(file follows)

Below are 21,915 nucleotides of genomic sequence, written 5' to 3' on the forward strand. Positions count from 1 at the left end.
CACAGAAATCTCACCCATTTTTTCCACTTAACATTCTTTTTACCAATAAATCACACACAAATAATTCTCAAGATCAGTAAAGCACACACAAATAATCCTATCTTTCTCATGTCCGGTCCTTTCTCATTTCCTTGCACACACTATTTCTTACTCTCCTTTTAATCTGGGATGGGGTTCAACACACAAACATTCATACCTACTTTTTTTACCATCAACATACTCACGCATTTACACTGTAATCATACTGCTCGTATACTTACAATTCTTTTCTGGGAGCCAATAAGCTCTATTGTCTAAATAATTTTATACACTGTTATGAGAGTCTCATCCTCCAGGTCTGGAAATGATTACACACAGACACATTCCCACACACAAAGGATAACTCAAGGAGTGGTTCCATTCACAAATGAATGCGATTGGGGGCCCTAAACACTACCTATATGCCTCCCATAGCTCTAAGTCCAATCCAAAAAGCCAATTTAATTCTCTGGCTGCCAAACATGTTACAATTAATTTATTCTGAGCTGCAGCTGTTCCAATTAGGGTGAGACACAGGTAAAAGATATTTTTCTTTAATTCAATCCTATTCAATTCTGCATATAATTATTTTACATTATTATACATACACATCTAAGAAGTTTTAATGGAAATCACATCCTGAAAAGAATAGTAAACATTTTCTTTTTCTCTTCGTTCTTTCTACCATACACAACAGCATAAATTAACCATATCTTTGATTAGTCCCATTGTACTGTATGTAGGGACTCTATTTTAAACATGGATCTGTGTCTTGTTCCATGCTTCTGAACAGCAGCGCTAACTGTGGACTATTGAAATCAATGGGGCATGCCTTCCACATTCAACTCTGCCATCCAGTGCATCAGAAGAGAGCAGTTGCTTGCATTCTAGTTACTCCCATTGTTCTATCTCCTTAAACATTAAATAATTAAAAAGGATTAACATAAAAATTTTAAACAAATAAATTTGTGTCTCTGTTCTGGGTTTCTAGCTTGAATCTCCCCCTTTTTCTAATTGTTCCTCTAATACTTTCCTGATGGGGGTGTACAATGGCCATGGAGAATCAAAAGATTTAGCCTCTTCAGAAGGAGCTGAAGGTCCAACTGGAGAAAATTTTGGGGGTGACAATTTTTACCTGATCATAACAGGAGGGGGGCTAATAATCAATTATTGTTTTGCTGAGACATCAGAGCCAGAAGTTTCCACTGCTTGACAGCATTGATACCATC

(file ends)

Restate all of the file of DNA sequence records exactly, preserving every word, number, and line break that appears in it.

Below are 21,915 nucleotides of genomic sequence, written 5' to 3' on the forward strand. Positions count from 1 at the left end.
CACAGAAATCTCACCCATTTTTTCCACTTAACATTCTTTTTACCAATAAATCACACACAAATAATTCTCAAGATCAGTAAAGCACACACAAATAATCCTATCTTTCTCATGTCCGGTCCTTTCTCATTTCCTTGCACACACTATTTCTTACTCTCCTTTTAATCTGGGATGGGGTTCAACACACAAACATTCATACCTACTTTTTTTACCATCAACATACTCACGCATTTACACTGTAATCATACTGCTCGTATACTTACAATTCTTTTCTGGGAGCCAATAAGCTCTATTGTCTAAATAATTTTATACACTGTTATGAGAGTCTCATCCTCCAGGTCTGGAAATGATTACACACAGACACATTCCCACACACAAAGGATAACTCAAGGAGTGGTTCCATTCACAAATGAATGCGATTGGGGGCCCTAAACACTACCTATATGCCTCCCATAGCTCTAAGTCCAATCCAAAAAGCCAATTTAATTCTCTGGCTGCCAAACATGTTACAATTAATTTATTCTGAGCTGCAGCTGTTCCAATTAGGGTGAGACACAGGTAAAAGATATTTTTCTTTAATTCAATCCTATTCAATTCTGCATATAATTATTTTACATTATTATACATACACATCTAAGAAGTTTTAATGGAAATCACATCCTGAAAAGAATAGTAAACATTTTCTTTTTCTCTTCGTTCTTTCTACCATACACAACAGCATAAATTAACCATATCTTTGATTAGTCCCATTGTACTGTATGTAGGGACTCTATTTTAAACATGGATCTGTGTCTTGTTCCATGCTTCTGAACAGCAGCGCTAACTGTGGACTATTGAAATCAATGGGGCATGCCTTCCACATTCAACTCTGCCATCCAGTGCATCAGAAGAGAGCAGTTGCTTGCATTCTAGTTACTCCCATTGTTCTATCTCCTTAAACATTAAATAATTAAAAAGGATTAACATAAAAATTTTAAACAAATAAATTTGTGTCTCTGTTCTGGGTTTCTAGCTTGAATCTCCCCCTTTTTCTAATTGTTCCTCTAATACTTTCCTGATGGGGGTGTACAATGGCCATGGAGAATCAAAAGATTTAGCCTCTTCAGAAGGAGCTGAAGGTCCAACTGGAGAAAATTTTGGGGGTGACAATTTTTACCTGATCATAACAGGAGGGGGGCTAATAATCAATTATTGTTTTGCTGAGACATCAGAGCCAGAAGTTTCCACTGCTTGACAGCATTGATACCATC